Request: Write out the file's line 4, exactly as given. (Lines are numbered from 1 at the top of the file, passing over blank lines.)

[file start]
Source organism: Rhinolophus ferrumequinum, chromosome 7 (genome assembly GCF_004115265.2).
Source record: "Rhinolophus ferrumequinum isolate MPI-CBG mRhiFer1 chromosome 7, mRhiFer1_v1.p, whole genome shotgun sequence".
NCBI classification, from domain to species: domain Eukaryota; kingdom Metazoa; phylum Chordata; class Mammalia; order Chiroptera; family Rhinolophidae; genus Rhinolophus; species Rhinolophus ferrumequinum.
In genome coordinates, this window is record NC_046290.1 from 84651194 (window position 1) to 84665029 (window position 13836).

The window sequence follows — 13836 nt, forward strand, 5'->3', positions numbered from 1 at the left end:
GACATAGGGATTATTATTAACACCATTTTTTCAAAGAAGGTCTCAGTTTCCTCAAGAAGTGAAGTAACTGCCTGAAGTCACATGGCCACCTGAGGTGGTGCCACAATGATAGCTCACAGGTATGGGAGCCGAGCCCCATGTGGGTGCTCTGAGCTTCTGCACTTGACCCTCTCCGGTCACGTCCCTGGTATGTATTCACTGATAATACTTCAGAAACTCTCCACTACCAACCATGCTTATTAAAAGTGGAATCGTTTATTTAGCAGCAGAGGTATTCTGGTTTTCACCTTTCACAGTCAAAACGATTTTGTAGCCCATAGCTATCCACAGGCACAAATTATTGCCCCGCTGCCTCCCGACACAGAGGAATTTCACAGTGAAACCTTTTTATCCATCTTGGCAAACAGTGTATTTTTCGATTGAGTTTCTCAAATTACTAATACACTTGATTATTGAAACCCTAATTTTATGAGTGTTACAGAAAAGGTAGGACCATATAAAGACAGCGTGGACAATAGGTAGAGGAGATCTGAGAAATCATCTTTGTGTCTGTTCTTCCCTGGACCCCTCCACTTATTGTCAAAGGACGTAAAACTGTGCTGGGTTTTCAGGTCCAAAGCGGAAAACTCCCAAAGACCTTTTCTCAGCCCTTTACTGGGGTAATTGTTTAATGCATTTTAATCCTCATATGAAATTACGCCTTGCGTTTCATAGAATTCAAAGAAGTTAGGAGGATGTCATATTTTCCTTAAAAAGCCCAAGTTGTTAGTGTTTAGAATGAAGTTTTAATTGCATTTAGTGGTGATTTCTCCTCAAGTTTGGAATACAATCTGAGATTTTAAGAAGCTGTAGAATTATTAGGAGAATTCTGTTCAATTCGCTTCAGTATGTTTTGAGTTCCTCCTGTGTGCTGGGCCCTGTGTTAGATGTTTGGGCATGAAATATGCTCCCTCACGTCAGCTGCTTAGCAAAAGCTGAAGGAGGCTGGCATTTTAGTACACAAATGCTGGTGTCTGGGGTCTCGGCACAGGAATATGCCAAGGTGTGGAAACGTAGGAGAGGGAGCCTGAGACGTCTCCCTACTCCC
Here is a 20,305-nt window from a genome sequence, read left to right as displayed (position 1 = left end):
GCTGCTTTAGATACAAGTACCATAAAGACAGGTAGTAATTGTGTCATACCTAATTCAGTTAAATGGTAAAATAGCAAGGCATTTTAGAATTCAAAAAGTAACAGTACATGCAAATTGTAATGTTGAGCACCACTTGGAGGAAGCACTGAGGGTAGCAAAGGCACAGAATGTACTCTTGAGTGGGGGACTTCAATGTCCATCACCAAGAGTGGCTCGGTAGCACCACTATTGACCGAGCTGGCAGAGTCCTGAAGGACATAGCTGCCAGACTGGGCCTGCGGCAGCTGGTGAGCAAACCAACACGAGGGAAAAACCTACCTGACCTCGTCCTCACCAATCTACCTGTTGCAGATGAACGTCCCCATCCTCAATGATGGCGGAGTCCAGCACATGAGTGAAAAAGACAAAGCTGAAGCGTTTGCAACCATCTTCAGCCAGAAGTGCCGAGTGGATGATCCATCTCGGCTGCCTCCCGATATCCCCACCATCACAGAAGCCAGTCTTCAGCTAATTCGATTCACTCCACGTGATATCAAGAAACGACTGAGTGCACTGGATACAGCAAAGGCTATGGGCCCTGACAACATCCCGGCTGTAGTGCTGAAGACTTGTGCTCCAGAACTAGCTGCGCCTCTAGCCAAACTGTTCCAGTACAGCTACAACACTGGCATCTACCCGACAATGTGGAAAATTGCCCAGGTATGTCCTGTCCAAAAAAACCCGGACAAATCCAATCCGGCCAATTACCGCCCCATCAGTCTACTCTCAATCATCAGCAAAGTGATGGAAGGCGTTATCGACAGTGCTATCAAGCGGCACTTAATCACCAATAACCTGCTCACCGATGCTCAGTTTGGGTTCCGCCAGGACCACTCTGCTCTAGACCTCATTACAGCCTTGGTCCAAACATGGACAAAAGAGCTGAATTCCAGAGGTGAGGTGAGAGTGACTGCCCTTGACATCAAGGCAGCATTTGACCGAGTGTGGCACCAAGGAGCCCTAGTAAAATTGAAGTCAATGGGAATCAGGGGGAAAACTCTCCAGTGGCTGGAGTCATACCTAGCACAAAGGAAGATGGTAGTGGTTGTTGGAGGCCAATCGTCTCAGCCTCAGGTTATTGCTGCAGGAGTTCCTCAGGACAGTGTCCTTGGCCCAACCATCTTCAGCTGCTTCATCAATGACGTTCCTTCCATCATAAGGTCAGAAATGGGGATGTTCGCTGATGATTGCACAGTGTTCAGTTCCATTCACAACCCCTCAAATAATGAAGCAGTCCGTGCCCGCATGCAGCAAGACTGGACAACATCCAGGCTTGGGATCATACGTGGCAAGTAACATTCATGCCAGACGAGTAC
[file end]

In genome coordinates, this window is record NC_046290.1 from 84651194 (window position 1) to 84665029 (window position 13836).